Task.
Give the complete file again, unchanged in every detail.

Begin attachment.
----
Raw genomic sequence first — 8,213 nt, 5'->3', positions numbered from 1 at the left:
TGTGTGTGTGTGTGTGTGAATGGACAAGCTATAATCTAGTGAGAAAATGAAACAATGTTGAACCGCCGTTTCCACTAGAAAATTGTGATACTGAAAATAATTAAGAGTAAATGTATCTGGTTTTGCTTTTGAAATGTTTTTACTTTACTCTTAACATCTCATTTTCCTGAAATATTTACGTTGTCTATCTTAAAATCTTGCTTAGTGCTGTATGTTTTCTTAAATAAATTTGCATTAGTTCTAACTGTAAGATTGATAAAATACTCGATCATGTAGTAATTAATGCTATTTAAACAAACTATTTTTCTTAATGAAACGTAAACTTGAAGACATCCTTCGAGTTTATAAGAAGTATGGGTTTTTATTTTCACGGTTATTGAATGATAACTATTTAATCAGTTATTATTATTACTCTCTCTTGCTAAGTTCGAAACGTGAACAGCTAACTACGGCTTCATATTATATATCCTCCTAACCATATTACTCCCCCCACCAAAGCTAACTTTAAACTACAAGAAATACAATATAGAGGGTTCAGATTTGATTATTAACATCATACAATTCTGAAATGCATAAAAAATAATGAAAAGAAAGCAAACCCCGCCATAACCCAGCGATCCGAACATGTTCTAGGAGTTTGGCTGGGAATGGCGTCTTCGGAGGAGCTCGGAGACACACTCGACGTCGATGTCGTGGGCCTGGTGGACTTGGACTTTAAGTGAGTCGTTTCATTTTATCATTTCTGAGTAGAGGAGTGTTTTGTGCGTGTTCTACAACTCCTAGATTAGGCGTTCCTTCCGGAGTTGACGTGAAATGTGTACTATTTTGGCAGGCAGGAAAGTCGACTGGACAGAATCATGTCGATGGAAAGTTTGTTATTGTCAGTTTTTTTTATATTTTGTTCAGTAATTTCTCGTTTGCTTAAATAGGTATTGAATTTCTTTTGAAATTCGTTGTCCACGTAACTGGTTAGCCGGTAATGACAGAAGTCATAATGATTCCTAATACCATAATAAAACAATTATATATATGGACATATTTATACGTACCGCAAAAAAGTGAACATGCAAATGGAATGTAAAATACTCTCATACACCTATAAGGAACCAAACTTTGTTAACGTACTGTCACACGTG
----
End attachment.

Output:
Raw genomic sequence first — 8,213 nt, 5'->3', positions numbered from 1 at the left:
TGTGTGTGTGTGTGTGTGAATGGACAAGCTATAATCTAGTGAGAAAATGAAACAATGTTGAACCGCCGTTTCCACTAGAAAATTGTGATACTGAAAATAATTAAGAGTAAATGTATCTGGTTTTGCTTTTGAAATGTTTTTACTTTACTCTTAACATCTCATTTTCCTGAAATATTTACGTTGTCTATCTTAAAATCTTGCTTAGTGCTGTATGTTTTCTTAAATAAATTTGCATTAGTTCTAACTGTAAGATTGATAAAATACTCGATCATGTAGTAATTAATGCTATTTAAACAAACTATTTTTCTTAATGAAACGTAAACTTGAAGACATCCTTCGAGTTTATAAGAAGTATGGGTTTTTATTTTCACGGTTATTGAATGATAACTATTTAATCAGTTATTATTATTACTCTCTCTTGCTAAGTTCGAAACGTGAACAGCTAACTACGGCTTCATATTATATATCCTCCTAACCATATTACTCCCCCCACCAAAGCTAACTTTAAACTACAAGAAATACAATATAGAGGGTTCAGATTTGATTATTAACATCATACAATTCTGAAATGCATAAAAAATAATGAAAAGAAAGCAAACCCCGCCATAACCCAGCGATCCGAACATGTTCTAGGAGTTTGGCTGGGAATGGCGTCTTCGGAGGAGCTCGGAGACACACTCGACGTCGATGTCGTGGGCCTGGTGGACTTGGACTTTAAGTGAGTCGTTTCATTTTATCATTTCTGAGTAGAGGAGTGTTTTGTGCGTGTTCTACAACTCCTAGATTAGGCGTTCCTTCCGGAGTTGACGTGAAATGTGTACTATTTTGGCAGGCAGGAAAGTCGACTGGACAGAATCATGTCGATGGAAAGTTTGTTATTGTCAGTTTTTTTTATATTTTGTTCAGTAATTTCTCGTTTGCTTAAATAGGTATTGAATTTCTTTTGAAATTCGTTGTCCACGTAACTGGTTAGCCGGTAATGACAGAAGTCATAATGATTCCTAATACCATAATAAAACAATTATATATATGGACATATTTATACGTACCGCAAAAAAGTGAACATGCAAATGGAATGTAAAATACTCTCATACACCTATAAGGAACCAAACTTTGTTAACGTACTGTCACACGTG